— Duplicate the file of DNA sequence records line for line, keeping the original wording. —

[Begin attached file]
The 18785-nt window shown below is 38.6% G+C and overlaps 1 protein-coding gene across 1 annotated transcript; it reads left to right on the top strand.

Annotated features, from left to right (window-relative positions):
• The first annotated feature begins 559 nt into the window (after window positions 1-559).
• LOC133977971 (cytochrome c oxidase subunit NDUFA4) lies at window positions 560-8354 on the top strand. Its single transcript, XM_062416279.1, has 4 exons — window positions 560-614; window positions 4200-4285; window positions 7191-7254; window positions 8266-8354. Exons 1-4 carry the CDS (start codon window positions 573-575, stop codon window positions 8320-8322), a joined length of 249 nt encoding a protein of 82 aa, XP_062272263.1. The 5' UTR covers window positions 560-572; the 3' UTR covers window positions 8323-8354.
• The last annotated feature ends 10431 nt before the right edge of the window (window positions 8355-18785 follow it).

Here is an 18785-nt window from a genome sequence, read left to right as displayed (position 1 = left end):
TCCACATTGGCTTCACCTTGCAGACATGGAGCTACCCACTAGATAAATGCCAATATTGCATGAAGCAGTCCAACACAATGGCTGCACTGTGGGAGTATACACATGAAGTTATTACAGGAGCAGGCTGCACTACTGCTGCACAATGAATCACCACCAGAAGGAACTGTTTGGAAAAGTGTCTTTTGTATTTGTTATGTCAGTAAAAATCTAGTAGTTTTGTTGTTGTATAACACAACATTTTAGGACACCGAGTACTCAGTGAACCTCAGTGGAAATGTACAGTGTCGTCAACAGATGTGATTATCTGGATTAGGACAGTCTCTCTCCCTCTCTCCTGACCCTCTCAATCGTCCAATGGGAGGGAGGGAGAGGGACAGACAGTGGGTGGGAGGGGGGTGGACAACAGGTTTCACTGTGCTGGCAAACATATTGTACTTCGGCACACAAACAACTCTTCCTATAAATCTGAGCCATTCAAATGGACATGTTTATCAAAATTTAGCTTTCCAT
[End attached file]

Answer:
The 18785-nt window shown below is 38.6% G+C and overlaps 1 protein-coding gene across 1 annotated transcript; it reads left to right on the top strand.

Annotated features, from left to right (window-relative positions):
• The first annotated feature begins 559 nt into the window (after window positions 1-559).
• LOC133977971 (cytochrome c oxidase subunit NDUFA4) lies at window positions 560-8354 on the top strand. Its single transcript, XM_062416279.1, has 4 exons — window positions 560-614; window positions 4200-4285; window positions 7191-7254; window positions 8266-8354. Exons 1-4 carry the CDS (start codon window positions 573-575, stop codon window positions 8320-8322), a joined length of 249 nt encoding a protein of 82 aa, XP_062272263.1. The 5' UTR covers window positions 560-572; the 3' UTR covers window positions 8323-8354.
• The last annotated feature ends 10431 nt before the right edge of the window (window positions 8355-18785 follow it).

Here is an 18785-nt window from a genome sequence, read left to right as displayed (position 1 = left end):
TCCACATTGGCTTCACCTTGCAGACATGGAGCTACCCACTAGATAAATGCCAATATTGCATGAAGCAGTCCAACACAATGGCTGCACTGTGGGAGTATACACATGAAGTTATTACAGGAGCAGGCTGCACTACTGCTGCACAATGAATCACCACCAGAAGGAACTGTTTGGAAAAGTGTCTTTTGTATTTGTTATGTCAGTAAAAATCTAGTAGTTTTGTTGTTGTATAACACAACATTTTAGGACACCGAGTACTCAGTGAACCTCAGTGGAAATGTACAGTGTCGTCAACAGATGTGATTATCTGGATTAGGACAGTCTCTCTCCCTCTCTCCTGACCCTCTCAATCGTCCAATGGGAGGGAGGGAGAGGGACAGACAGTGGGTGGGAGGGGGGTGGACAACAGGTTTCACTGTGCTGGCAAACATATTGTACTTCGGCACACAAACAACTCTTCCTATAAATCTGAGCCATTCAAATGGACATGTTTATCAAAATTTAGCTTTCCAT